In this part SVM with different kernel functions (linear kernel (SVM + linear), polynomial kernel (SVM + poly) and radial basis function (SVM + rbf)), RF, NB, GBDT, LR, DT and KNN are utilized to infer GRN with three real single-cell RNA-seq data, respectively. Leave-One-Out Cross Validation (LOOCV) is utilized to classify the unknown regulatory relationships. To better evaluate the performance of supervised learning algorithms, the famous unsupervised learning method (GENIE3) is also utilized to infer the same GRNs, which has the highest performance in the DREAM3 Challenge. The ROC curves and the corresponding AUC values of ten methods are depicted in Figs. 2, 3 and 4, respectively. For Data1, SVM with polynomial kernel has the highest AUC value, which is 0.5% higher than SVM + rbf, 0.7% higher than SVM + linear, 13.3% higher than RF, 14% higher than DT, 14.6% higher than GBDT, 9.4% higher than KNN, 9.5% higher than LR, 10.5% higher than NB and 11.8% higher than GENIE3. From the results of ROC and AUC, SVM methods with three different kernel functions perform better than RF, DT, GBDT, KNN, LR and NB. GENIE3 performs better than RF, DT and GBDT, worse than other six classifiers. For Data2, in terms of ROC curve, KNN and RF have the similar performances, which are better than other eight methods. In terms of AUC, KNN has the best performance, which is 2.9% higher than SVM + poly, 7.8% higher than SVM + rbf, 2.7% higher than SVM + linear, 2.1% higher than RF, 17.3% higher than DT, 10.5% higher than GBDT, 30.3% higher than LR, 7.2% higher than NB and 23.4% higher than GENIE3. Unsupervised learning method (GENIE3) and LR have lower AUC value than other eight supervised learning methods, which are less than 0.5. For Data3, RF has the highest AUC value, which is 5.3% higher than SVM + poly, 5.1% higher than SVM + linear, 11.3% higher than SVM + rbf, 17.1% higher than DT, 11.9% higher than GBDT, 2.9% higher than KNN, 17.7% higher than LR, 13.1% higher than NB, and 22.1% higher than GENIE3. GENIE3 has the worst performance. Combined with ROC curves, we can see that in most cases the performance GENIE3 is less than random and supervised learning methods perform better than unsupervised learning method.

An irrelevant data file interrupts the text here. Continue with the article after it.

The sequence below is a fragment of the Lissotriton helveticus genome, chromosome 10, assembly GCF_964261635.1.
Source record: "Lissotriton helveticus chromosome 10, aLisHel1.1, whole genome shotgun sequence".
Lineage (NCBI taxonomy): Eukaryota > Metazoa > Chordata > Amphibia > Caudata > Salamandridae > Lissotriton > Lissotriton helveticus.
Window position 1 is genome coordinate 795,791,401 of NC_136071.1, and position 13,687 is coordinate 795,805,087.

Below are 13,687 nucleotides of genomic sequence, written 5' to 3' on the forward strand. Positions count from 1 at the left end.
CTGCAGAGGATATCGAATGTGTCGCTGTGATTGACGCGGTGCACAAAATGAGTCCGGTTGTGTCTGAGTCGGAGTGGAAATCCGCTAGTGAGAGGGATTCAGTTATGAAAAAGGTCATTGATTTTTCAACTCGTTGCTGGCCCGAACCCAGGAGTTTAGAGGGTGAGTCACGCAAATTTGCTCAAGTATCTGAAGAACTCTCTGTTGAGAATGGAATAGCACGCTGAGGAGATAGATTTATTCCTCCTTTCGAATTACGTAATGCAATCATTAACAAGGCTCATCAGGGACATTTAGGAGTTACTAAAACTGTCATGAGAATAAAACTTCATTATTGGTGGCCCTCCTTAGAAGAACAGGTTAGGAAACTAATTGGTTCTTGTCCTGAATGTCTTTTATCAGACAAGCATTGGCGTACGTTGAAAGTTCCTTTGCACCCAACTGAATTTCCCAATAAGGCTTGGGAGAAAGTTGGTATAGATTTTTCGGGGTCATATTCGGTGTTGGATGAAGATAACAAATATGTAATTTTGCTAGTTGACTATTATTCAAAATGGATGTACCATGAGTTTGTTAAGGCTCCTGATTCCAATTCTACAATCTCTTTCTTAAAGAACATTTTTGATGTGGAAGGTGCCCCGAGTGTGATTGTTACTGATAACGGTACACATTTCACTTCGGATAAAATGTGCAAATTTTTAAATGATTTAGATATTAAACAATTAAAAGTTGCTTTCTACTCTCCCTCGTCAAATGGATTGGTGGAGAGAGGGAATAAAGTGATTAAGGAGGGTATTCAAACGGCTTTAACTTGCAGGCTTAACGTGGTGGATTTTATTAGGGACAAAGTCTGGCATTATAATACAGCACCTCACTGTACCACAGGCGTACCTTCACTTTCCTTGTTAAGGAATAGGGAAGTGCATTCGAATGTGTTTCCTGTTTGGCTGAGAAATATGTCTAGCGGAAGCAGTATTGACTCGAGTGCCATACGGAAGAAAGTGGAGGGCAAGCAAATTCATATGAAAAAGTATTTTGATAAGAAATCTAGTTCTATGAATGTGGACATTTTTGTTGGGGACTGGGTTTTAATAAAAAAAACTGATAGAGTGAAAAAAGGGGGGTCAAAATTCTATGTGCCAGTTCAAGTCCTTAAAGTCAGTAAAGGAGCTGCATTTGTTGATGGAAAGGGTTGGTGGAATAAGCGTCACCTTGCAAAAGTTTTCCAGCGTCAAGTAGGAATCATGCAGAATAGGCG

Fig. 2
figure 2

AUC and ROC performances of ten methods by LOOCV with Data1 for GRN inference

Fig. 3
figure 3

AUC and ROC performances of ten methods by LOOCV with Data2 for GRN inference

Fig. 4
figure 4

AUC and ROC performances of ten methods by LOOCV with Data3 for GRN inference

Discussions

Compared with the transcriptome data by traditional sequencing technologies, sing-cell RNA-seq data has its own internal characteristics. In this part, we compare the performances of SVM methods with different kernel functions in our proposed method. We also compare SVM with RF, NB, GBDT, DT, LR and KNN. threefold cross validation, fivefold cross validation and tenfold cross validation are utilized and the AUC results and ROC curves of nine methods with three datasets are depicted in Figs. 5, 6, 7, 8, 9, 10, 11, 12 and 13, respectively. For threefold cross validation results, SVM + rbf, NB and RF have the highest AUC values with Data1, Data2 and Data3, respectively. For fivefold cross validation results, with Data1 SVM + linear is 1.45% higher than SVM + rbf, 3% higher than SVM + poly, 14.6% higher than RF, 15.7% higher than DT, 16.3% higher than GBDT, 8.6% higher than KNN, 9.6% higher than LR and 6.1% higher than NB. With Data2, KNN has the highest AUC value, which is 0.63703. With Data3, RF also has the highest AUC value, which is 7% higher than SVM + rbf, 6.7% higher than SVM + linear, 5.4% higher than SVM + poly, 16.8% higher than DT, 6.6% higher than GBDT, 3.8% higher than KNN, 26.9% higher than LR and 15.4% higher than NB. From tenfold cross validation results, it could be seen that SVM + rbf is 0.66% higher than SVM + poly, 1.4% higher than SVM + linear, 13.7% higher than RF, 17.4% higher than DT, 14% higher than GBDT, 15.6% higher than KNN, 8.3% higher than LR and 1.0% higher than NB with Data1. With Data2 and Data3, KNN and RF have the higher AUC performances than other eight methods, respectively.

Fig. 5
figure 5

AUC and ROC performances of nine classifiers with Data1 and 3-cross validation method for GRN inference

Fig. 6
figure 6

AUC and ROC performances of nine classifiers with Data1 and 5-cross validation method for GRN inference

Fig. 7
figure 7

AUC and ROC performances of nine classifiers with Data1 and 10-cross validation method for GRN inference

Fig. 8
figure 8

AUC and ROC performances of nine classifiers with Data2 and 3-cross validation method for GRN inference

Fig. 9
figure 9

AUC and ROC performances of nine classifiers with Data2 and 5-cross validation method for GRN inference

Fig. 10
figure 10

AUC and ROC performances of nine classifiers with Data2 and 10-cross validation method for GRN inference